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Hello everyone. I hear alot of bad things about 1911's in 40, single stack. Any experiences? I would like to build a pin gun and take advantage of all of that available once fired brass. I was thinking of a Springfield.

Thanks in advance

MW
 

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Many people have been able to get fairly decent reliablity out of the 40 in a 1911, not that it would matter between a Single Stack, or Double.

The Kimber 40's have been pretty solid for most.

If I ever did choose to get one, I would concentrate on 10mm, and have the 40 as an option, for the lower cost, but the short cartridge length does concern me personally.

Enjoy!
 

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Mostly every person I've had contact with has had problems with their 40 1911. Thery seem to fix their problem by loading the 40 long and using a 10mm mag. So' I have to ask, Why not just shoot a 10mm? I know the brass is more readily available for the 40, but cost for everything else is the same.
 

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If you are going to shoot pins, I would strongly suggest that you build it in 10mm. That cartridge is very suited to the powerfactor needed for pins (195 and up). I have a single stack ramped bbl compgun in 10mm that runs like a champ after I put an AFTEC extractor in it. I also know a bunch of guys that run a single stack .40, when it has the correct spring weight and proper extractor tension they run all day long. I would go with the 10mm for pins, and the .40 for all other games. I have a ton of .40 brass also. Regards, DougC
 

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My Caspian 40 Single Stack runs great. I am using Shooting Star 10mm mags and loading my ammo to 1.169. Some of the top dogs are loading to 1.220 and having success. At that point you have made you 40 a 10mm. But if it works, whats the difference?

Tom
AF Shooting Team
 

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Let me see if I have this straight.

The single-stack 40's run better if you load long. That puts them close to the 10mm in OAL.

The difference being: (1) primer size; (2) the 10mm's stronger brass; (3) the actual amount of brass to bullet contact. More brass on the bullet leads to better accuracy and more consistant velocities, right?

Is a 10mm gun the same weight as a 40? Is the 10mm easier to get the timing (spring function) functioning well?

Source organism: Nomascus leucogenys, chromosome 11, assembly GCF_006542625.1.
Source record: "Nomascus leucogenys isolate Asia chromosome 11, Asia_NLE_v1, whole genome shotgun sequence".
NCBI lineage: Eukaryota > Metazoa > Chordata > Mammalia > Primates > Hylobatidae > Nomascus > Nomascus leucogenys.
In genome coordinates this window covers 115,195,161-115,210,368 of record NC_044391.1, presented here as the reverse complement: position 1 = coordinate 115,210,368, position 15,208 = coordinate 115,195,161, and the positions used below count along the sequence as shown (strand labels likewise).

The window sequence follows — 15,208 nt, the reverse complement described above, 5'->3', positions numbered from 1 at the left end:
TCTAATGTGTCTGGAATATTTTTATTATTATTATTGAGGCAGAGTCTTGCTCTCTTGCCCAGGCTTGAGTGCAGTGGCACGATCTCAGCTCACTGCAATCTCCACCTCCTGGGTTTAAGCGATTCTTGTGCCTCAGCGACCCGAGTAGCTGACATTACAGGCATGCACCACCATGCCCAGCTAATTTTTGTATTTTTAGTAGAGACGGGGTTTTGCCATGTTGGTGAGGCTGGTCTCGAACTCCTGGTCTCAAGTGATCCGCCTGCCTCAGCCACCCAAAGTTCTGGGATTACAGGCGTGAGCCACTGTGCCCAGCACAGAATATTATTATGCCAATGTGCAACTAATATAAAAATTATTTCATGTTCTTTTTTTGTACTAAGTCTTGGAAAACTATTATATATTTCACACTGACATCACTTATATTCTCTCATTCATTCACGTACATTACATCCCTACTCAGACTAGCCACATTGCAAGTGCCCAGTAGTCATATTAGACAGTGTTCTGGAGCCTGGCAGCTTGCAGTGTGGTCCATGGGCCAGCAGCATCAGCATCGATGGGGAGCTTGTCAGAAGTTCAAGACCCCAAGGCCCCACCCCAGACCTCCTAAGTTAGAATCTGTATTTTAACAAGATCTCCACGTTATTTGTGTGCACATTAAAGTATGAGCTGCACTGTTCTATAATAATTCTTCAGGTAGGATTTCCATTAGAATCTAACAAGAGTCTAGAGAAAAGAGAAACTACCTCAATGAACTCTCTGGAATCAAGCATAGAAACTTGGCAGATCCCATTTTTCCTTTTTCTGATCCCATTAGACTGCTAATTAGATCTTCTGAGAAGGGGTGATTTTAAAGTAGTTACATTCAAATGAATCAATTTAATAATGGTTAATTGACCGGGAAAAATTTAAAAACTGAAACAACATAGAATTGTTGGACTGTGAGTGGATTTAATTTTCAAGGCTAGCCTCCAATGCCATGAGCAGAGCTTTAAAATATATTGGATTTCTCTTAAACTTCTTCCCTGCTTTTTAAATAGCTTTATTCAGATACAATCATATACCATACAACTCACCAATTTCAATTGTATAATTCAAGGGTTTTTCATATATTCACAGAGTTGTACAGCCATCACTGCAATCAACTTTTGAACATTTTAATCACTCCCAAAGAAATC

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DougC and the other experienced 40 S&W shooter,
What is the right recoil spring weight for a 40. I have a Trojan (STI) in 40 configuration and having occcasional problem regarding chambering a round. Extraction is perfect. I am using CMC 10MM magazines and longer OAL (1.205). Any suggestions?
 

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17, I have a .40 Kimber that runs flawlessly. I load the rounds out to 1.200" with a 180 gr. West Coast bullet. Mine will feed 1.135" OAL bullets OK. I have found Kimbers to be a little better than SAs. I currently own both. I happen to like the 10mm Metalform mags. A .40 1911 is a pretty versitle gun. It can easily make a 165 pf for IPSC Limited 10 or downloaded to a 125 pf for IDPA ESP. It's too bad that the morons that run IDPA will not allow you to shoot a .40 in CDP. Guess Bill Wilson does not make a .40 1911.
 

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Kyle, you are correct. You have for all purposes turned the 40 into a 10mm when loaded long. But, you knew it was coming, I only have a gazillion pieces or 40 brass laying around and another bazillion of small pistol and rifle primers. Finding once fired 10 brass for free or next to it is impossible.

A longer case doesn’t always equal better accuracy. The 222 and 223 come to mind. Almost the same case, just one has a longer neck. Both will shoot bugholes.

A good crimp will give more consistent velocities.

Tens can be a bitch to get the bugs worked out of because they take so long to build up pressure. The smiths who get them to run 100% are few. It can be done, but there are a few tricks from what I understand.

My 40 loaded to 10mm length may be soft, but it feeds rough. Loaded to 1.169 it feels better.

A 40 should weigh the same as a 10.

Front sight, I am running a 13 lb recoil spring, a standard barrel and a Tg guide rod. The next time you have a problem with a round not going into battery, check for case head swelling. If your brass was shot in a Glock, it could be pretty bulged at the bottom. Roll sizing the brass is the best fix for this.

IDPA rules, don’t get me going....

Tom
AF Shooting Team